Fiction — print. William Morrow, 2010. 280 pgs. Library copy.
Shoneyin’s novel caught my attention not because it was long-listed for the Orange Prize this year but because the novel deals with polygamy in Nigeria. I have a particular interest in the practice of polygamy around the world, both in the past and present.
This fictional account introduces readers to Baba Segi, described as “plump, vain, and prosperous middle-aged man”, and his for wives: Iya Segi, Iya Tope, Iya Femi, and Bolanle. The fourth and youngest wife, Bolanle, has yet to become pregnant much to the displeasure of her husband. Baba Segi’s decision to take her to the hospital to find out why she is barren, however, threatens to unveil secrets and destroy his family.
The narration of this novel shifts from third person point of view to the first person point of view of Bolanle to the first person point of view of Iya Tope to third person to first person. Sound confusing? It was. Other than marriage, there really wasn’t much stringing these characters and their narratives together. The voices and characters of Baba Segi and the first three wives left much to be desired. Part of my frustration with the narration stemmed from the fact that their was nothing to make the three other women stand out from one another. There were several chapters where I could not tell who was narrating until the end of the chapter or the character I thought was narrating was not. The only woman who stood out was Bolanle, and I think the story would have worked better had she been the sole narrator.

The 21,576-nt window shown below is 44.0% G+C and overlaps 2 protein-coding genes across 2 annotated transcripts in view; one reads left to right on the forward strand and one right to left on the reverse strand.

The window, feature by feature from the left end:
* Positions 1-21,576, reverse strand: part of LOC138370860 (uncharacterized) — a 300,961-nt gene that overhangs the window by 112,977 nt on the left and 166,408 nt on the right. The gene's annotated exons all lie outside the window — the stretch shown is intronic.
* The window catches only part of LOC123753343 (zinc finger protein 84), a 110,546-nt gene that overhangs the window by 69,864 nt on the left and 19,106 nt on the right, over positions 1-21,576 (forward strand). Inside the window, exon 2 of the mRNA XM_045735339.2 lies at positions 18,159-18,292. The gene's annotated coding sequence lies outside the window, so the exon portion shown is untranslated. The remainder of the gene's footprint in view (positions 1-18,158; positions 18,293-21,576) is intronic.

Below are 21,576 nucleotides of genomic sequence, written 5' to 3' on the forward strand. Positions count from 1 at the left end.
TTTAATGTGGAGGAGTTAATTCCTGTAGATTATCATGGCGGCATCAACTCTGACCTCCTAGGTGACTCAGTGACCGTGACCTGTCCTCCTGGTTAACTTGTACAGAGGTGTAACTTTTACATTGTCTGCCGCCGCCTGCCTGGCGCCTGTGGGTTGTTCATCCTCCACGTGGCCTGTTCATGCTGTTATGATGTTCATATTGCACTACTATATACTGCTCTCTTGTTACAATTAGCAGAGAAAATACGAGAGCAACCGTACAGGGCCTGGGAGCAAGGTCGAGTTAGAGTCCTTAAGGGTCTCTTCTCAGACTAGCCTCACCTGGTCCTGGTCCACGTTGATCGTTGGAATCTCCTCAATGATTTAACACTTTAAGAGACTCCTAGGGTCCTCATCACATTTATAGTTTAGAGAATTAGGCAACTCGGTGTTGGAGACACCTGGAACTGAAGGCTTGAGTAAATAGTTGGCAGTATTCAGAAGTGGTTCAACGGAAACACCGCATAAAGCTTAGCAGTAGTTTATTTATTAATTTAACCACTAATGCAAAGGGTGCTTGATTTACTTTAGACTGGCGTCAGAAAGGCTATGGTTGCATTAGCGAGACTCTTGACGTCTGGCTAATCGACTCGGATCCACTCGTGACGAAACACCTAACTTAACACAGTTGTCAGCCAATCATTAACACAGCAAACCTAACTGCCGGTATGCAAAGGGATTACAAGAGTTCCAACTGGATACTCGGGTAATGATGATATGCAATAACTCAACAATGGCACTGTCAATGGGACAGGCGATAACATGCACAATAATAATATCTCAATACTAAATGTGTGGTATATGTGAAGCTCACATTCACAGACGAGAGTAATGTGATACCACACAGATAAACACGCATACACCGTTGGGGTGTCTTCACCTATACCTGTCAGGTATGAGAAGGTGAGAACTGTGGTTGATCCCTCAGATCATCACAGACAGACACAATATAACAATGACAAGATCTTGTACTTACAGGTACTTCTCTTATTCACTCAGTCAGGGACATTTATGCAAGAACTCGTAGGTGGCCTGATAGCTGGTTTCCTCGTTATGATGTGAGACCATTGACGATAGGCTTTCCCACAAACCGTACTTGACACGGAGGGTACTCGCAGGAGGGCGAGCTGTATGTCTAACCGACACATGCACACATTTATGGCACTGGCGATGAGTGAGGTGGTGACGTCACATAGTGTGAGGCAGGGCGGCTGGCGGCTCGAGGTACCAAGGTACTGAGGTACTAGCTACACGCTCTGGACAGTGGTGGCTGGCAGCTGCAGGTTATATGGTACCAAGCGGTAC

Iya Segi, Iya Tope, and Iya Femi are all stereotypes of women in polygamist relationships while Baba Segi is presented as a typical, ignorant polygamist husband who places value on his children above his wives and expects everyone to wait on him hand and foot. Iya Segi and Iya Femi loathe the newest addition to their family, Bolanle, and go so far as to kick and spit on their new sister wife. The women ridicule her for not having children, and become enraged when Baba Segi buys her an armchair before she has a child. As an educated woman, Bolanle offers to teach the women and children how to read but first wife, Iya Segi, steps in and threatens to deny Iya Tope food and funds when she and her daughters take Bolanle up on her offer. The women’s motives are not fully explained despite the brief looks the reader is offered into their background when the women take turns narrating.
I appreciated the look into polygamy in Nigeria, but I was ultimately disappointed with this novel that held so much promise in its first few chapters.